10. Instead, she focused on Frist-tier Tribunal Judge O'Rourke's finding that the Respondent may find it difficult to access treatment in Rwanda for his cancer and adequate monitoring as a result of having only one remaining kidney. I have not given too much weight to this submission as in his decision First-tier Tribunal Judge O'Rourke was careful to find that the Respondent "may" need treatment for a "potentially" serious medical condition and that there was "at least the potential for future decline in function" [of his remaining kidney]. From the wording of sub-paragraph 28(iii) of his decision, First-tier Tribunal Judge O'Rourke clearly understood and indicated that these particular findings were speculative.
11. The Appellant also submitted that "given the fact that deportation is in the public interest and hat the family life and private life exemptions do not apply, it is difficult to understand how the FTTJ has arrived at the finding that the appellant's rehabilitation, character, circumstances of the conviction and medical condition outweigh the public interest in deportation".
12 However, it was found in NA (Pakistan) v Secretary of State for the Home Department [2016] EWCA Civ 662 that:
"? In principle there may be cases in which such an offender can say that features of his case of a kind described in Exceptions 1 and 2 have such great force for Article 8 purposes that they do constitute such very compelling circumstances, whether taken by themselves of in conjunction with other factors relevant to Article 8 ?".
13. The Appellant also submitted that First-tier Tribunal Judge O'Rourke had used "the fact that the appellant was sentenced to 12 months imprisonment to dilute the public interest, which is contrary to the provisions under S117C which establishes the public interest". However, S117C has to be ready in conjunction with paragraph 399 of the Immigration Rules and paragraph 398 recognises that there will be circumstances where the public interest will be outweighed by very compelling circumstances. Furthermore, in MS the Upper Tribunal found that:
"In determining pursuant to section 117C(6) of the Nationality, Immigration and Asylum Act 2002 whether there are very compelling circumstances, over and above those described in Exceptions 1 and 2 in subsections (4) and (5), such as to outweigh the public interest in the deportation of a foreign criminal, a court or tribunal must take into account, together with any other relevant public interest considerations, the seriousness of the particular offence of which the foreign criminal was convicted; not merely whether the foreign criminal was or was not sentenced to imprisonment of more than 4 years. Nothing in KO (Nigeria) v Secretary of State for the Home Department [2018] UKSC 53 demands a contrary conclusion".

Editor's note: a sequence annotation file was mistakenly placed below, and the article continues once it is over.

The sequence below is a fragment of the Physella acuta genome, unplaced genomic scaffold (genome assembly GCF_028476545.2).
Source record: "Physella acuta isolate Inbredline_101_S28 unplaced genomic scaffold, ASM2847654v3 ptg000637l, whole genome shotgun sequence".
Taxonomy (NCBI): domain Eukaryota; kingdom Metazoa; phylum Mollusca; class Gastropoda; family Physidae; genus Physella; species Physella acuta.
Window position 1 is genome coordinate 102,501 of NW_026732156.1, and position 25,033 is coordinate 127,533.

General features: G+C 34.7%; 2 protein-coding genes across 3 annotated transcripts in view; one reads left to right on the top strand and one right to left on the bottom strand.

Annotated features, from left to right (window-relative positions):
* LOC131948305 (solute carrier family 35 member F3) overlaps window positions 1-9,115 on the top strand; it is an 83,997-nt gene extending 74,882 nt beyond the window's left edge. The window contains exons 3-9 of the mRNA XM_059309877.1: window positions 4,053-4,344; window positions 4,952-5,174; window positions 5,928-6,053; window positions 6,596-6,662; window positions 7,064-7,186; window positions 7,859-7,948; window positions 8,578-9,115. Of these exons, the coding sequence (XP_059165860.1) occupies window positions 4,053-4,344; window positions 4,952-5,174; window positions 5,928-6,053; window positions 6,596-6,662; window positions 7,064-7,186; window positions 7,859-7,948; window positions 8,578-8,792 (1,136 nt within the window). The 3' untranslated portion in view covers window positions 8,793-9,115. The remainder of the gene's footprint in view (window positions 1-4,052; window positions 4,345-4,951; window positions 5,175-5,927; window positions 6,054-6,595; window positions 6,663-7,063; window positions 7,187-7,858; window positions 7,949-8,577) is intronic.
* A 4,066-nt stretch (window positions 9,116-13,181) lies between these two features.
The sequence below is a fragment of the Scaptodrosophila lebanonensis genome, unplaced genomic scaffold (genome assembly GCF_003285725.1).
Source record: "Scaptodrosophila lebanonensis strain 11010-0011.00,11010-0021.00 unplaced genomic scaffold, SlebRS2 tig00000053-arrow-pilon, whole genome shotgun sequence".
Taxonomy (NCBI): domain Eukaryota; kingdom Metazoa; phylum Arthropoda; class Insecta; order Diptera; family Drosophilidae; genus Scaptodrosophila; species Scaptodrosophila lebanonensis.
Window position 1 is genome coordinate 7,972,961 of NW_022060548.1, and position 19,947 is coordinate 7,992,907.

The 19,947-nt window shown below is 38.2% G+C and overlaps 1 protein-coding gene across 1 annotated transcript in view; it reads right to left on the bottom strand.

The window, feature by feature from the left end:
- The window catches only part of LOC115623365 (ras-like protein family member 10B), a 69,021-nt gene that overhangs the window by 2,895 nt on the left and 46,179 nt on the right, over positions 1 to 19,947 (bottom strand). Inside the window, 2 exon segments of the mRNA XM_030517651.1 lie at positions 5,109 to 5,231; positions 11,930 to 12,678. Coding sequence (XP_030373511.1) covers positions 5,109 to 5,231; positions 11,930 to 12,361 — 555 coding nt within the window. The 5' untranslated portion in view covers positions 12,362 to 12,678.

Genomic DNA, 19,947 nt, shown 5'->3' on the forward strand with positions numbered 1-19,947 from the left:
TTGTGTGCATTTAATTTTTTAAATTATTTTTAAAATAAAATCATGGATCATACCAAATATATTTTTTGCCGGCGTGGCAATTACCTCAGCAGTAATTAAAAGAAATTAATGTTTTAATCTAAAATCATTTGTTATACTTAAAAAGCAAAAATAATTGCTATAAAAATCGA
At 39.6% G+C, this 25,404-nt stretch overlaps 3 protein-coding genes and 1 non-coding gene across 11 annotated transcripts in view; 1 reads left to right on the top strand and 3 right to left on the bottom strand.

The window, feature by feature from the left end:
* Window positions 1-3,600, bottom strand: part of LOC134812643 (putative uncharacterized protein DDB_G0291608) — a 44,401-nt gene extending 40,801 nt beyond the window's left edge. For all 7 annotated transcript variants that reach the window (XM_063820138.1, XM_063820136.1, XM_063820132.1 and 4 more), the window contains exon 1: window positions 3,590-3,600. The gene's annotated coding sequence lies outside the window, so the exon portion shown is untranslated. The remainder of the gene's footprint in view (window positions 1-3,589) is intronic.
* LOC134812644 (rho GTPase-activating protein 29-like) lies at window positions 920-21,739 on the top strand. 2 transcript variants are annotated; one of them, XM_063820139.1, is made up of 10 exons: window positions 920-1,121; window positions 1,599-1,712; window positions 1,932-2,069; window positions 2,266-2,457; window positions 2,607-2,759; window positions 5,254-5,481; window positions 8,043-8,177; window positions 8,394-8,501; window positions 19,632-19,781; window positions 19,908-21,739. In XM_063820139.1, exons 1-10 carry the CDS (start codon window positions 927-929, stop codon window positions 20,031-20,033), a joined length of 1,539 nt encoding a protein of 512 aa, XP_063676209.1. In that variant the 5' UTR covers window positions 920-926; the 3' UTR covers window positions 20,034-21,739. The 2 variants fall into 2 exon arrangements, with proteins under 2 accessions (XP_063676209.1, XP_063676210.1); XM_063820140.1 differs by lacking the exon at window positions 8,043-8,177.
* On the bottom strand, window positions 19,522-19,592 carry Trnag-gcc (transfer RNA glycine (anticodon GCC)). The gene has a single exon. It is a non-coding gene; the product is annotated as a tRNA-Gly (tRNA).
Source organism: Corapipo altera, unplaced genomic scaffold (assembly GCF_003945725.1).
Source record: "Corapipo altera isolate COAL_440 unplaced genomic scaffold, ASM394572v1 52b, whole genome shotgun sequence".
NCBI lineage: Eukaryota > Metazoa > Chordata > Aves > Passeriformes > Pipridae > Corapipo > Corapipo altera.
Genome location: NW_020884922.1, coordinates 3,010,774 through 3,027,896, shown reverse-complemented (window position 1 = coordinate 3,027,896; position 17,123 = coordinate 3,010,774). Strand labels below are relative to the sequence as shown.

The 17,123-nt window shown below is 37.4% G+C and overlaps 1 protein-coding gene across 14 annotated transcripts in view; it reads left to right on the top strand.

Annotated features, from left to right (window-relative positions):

14. In Akinyemi v Secretary of State for the Home Department [2019] EWCA Civ 2098 the Court of Appeal also recognised that "the strength of the public interest will be affected by factors in the individual case, i.e. it is a flexible or moveable interest not a fixed interest". Therefore, First-tier Tribunal Judge O'Rourke was entitled to take into account the reasons why the Respondent was only sentenced to 12 months imprisonment even though the sum involved was significant and the starting point for sentencing was usually two years. In her submissions, the Appellant sought to go behind the HHJ Heywood's decision as to the appropriate punishment for the Respondent's crime by singling out factors which had already been taken into account by the sentencing judge when reaching his or her decision.
15. The Appellant also submitted that rehabilitation is only one part of the deportation regime. It is correct that in Olarewaju v Secretary of State for the Home Department [2018] EWCA Civ 557 the Court of Appeal found that "the significance of rehabilitation is limited by the fact that the risk of reoffending is only one facet of the public interest". However, First-tier Tribunal Judge O'Rourke did not rely on any assertion that the Respondent had not re-offended since his release. The factors which he relied on related to the Respondent's general contribution to the community and were clearly relevant to an assessment of the totality of the Respondent's individual circumstances. In addition the last part of paragraph 28 of First-tier Tribunal Judge O'Rourke's decision indicates that he was taking into account the strong public interest in deportation alongside the public interest in recognising that justice was done in the wider sense.
16. For all of these reasons I find that there were no errors of law in First-tier Tribunal Judge O'Rourke's decision.

(1) The Appellant's appeal is dismissed.
(2) First-tier Tribunal Judge O'Rourke's decision is maintained.

Nadine Finch
Signed Date 9 July 2020
Upper Tribunal Judge Finch